While there is a distinct and specific set of Montessori materials designed to isolate mathematical concepts, math is seamlessly integrated into various aspects of the Montessori Primary curriculum. Whether exploring geometric shapes in art, observing mathematical patterns in nature, or incorporating counting or measurement into literacy or practical life activities, taking such an interdisciplinary approach ensures that mathematical concepts are viewed as useful and relevant to real life.

**Montessori Math Resources**

Trillium offers two rich training options for adults looking to support mathematical development in young children.

**Montessori Math Curriculum Refresher**

For a deep dive into the world of Montessori Mathematics, check out Trillium’s Montessori Math Curriculum Refresher course. This highly practical self-paced course includes a demonstration of all the key materials and activities in the Primary math area, plus valuable discussion of prerequisite math concepts and the overall scope and sequence of the Montessori Math curriculum in Primary.

**Building Number Sense**

Adults working with toddlers or younger Primary students in a Montessori setting might also consider Trillium’s Building Number Sense course. This self-paced course is another fantastic option for adults who want to help younger children build a solid mathematical foundation in preparation for later exploration of more abstract math concepts.

**Montessori Math in the Primary Classroom: Materials and Activities**

In the Montessori Primary classroom, math lessons are presented using a set of educational materials curated by Dr. Maria Montessori. These materials are designed to introduce mathematical concepts to young children using a concrete, hands-on approach. When presented in a thoughtful, intentional sequence, the Montessori Math materials provide a robust and thorough foundation in early mathematics and typically require little supplementation.

Because these materials are central to the Montessori Math curriculum, it’s useful for adults working in a Montessori setting to be familiar with the names of each material and its intended use. In this section, for each core material (or activity) in the Montessori Math curriculum, you’ll find the following:

- a brief description of the material,
- the main purpose or aim of the material, and
- the age at which the material is generally presented to a child.

The materials are grouped by topic/purpose and presented in roughly chronological order. Later lessons build upon the concepts presented in earlier lessons.

Please note – and this is very important – the ages here are only a general guideline! Some children may be ready to grasp a particular math lesson at an earlier age than what’s listed here, and some may need more time to practice (more about this here).

**Topic: Numeration**

*These materials introduce the essential language of mathematics, especially the separate (but related) concepts of quantities and numerals*.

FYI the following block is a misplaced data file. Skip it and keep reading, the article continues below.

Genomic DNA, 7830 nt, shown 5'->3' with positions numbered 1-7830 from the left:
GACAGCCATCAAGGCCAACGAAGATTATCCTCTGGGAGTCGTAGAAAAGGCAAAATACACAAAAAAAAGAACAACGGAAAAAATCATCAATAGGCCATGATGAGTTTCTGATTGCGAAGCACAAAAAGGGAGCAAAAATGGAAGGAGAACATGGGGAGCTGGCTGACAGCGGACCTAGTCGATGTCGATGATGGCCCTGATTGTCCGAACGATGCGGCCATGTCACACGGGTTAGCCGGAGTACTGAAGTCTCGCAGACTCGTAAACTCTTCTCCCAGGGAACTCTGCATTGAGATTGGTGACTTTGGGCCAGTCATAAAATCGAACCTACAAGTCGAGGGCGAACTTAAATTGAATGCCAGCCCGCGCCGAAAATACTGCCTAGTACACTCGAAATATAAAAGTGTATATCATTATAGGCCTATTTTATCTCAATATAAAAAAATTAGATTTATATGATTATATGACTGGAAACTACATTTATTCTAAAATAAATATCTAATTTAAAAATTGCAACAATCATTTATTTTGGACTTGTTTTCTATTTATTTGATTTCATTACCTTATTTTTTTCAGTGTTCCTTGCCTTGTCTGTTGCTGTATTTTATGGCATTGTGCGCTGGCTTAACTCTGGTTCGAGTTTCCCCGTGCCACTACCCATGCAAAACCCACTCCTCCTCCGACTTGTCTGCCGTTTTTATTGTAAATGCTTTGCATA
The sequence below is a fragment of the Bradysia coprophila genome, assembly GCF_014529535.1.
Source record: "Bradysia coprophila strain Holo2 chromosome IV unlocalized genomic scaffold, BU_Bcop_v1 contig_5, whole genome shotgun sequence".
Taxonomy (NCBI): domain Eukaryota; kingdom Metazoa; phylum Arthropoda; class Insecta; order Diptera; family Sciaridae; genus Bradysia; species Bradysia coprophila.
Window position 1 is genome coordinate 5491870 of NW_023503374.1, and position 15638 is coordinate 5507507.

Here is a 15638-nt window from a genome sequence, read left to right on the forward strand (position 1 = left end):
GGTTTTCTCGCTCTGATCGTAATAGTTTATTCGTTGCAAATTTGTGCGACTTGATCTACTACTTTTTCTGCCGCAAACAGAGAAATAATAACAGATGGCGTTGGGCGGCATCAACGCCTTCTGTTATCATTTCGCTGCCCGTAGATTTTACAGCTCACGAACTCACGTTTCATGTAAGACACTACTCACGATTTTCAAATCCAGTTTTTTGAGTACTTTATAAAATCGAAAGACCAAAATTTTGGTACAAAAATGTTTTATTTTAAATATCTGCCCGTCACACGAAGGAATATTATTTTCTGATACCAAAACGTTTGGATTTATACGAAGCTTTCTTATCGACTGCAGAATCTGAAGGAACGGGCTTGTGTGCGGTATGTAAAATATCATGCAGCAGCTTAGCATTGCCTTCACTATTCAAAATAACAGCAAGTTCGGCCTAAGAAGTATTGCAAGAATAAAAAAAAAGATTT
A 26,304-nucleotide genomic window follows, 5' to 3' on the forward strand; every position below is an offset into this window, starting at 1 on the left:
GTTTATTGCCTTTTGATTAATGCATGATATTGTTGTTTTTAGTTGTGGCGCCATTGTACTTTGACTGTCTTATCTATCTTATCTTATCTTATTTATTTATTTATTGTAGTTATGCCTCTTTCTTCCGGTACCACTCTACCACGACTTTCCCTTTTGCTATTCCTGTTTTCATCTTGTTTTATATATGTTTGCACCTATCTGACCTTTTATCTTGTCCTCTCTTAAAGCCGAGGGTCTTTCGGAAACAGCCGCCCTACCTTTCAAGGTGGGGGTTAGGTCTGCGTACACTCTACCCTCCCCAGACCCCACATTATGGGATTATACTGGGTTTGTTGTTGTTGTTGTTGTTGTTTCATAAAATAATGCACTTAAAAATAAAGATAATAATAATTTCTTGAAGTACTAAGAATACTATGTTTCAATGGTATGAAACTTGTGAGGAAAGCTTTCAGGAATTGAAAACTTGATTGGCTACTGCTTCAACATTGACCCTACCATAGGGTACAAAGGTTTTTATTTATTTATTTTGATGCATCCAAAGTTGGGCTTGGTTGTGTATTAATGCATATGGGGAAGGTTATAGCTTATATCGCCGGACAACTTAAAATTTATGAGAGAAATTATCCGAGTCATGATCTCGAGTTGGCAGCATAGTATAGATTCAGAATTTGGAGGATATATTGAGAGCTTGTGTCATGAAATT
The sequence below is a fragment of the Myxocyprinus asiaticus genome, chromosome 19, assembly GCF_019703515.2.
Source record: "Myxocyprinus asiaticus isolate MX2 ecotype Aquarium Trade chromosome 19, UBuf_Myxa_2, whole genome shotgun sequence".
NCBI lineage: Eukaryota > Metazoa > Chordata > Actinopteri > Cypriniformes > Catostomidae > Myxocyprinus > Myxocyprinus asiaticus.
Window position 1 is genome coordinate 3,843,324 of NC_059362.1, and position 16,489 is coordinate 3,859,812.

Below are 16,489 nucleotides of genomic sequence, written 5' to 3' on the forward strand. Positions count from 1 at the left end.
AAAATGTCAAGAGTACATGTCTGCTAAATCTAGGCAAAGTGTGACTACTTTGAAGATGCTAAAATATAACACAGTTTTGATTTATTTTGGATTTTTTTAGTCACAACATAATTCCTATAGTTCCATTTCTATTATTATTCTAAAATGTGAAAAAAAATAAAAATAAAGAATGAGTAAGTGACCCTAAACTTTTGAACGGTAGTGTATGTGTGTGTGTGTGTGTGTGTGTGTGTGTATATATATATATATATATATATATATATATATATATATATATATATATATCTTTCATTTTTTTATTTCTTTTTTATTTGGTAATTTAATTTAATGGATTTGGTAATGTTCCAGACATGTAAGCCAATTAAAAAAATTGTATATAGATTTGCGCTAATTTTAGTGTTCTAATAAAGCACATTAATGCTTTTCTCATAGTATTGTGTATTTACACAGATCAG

**Number Rods**

- Description: ten wooden rods, varying in length. Each rod is divided into equal sections and each section is painted an alternating color, with the most common pattern being alternating sections of red and blue. The number rods closely resemble the red rods found in the sensorial area – this is intentional. The two materials are intended to serve as a bridge between the sensorial and math areas of the curriculum. (This material also includes a set of wooden cars with numerals 1-10; the child is shown how to pair a number card with its corresponding rod only after the child is familiar with the process of arranging the number rods from shortest to longest.)
- Purpose: to introduce the concept of quantity and begin to associate the words for one through ten with the quantities they describe; to introduce the connection between quantity and symbol.
- Typical Age Introduced: around 3 years old.

**Sandpaper Numerals**

- Description: a set of ten cards depicting the numerals 0-9. Each card shows a single numeral, and each numeral is printed or coated in sandpaper (or another slightly rough material to contrast with the smooth background of the card). The rough texture provides a tactile experience when the child traces the numeral with their finger.
- Purpose: to introduce the numerical symbols associated with the words zero through nine.
- Typical Age Introduced: around 3 years old.

**Spindle Box**

- Description: a long wooden box divided into ten equal compartments. Each compartment is labeled with a single numeral, starting at 0 and ending at 9. Sometimes this material is presented as two shorter boxes instead of one long box, with the first box containing compartments labeled 0-4 and the second box containing compartments labeled 5-9. This material is accompanied by a set of 45 wooden “spindles,” wooden sticks about the size of a pencil.
- Purpose: to connect the concepts of quantity and symbol. The spindle box also helps children begin to understand the concept of zero.
- Typical Age Introduced: around 3-4 years old.

**Cards and Counters**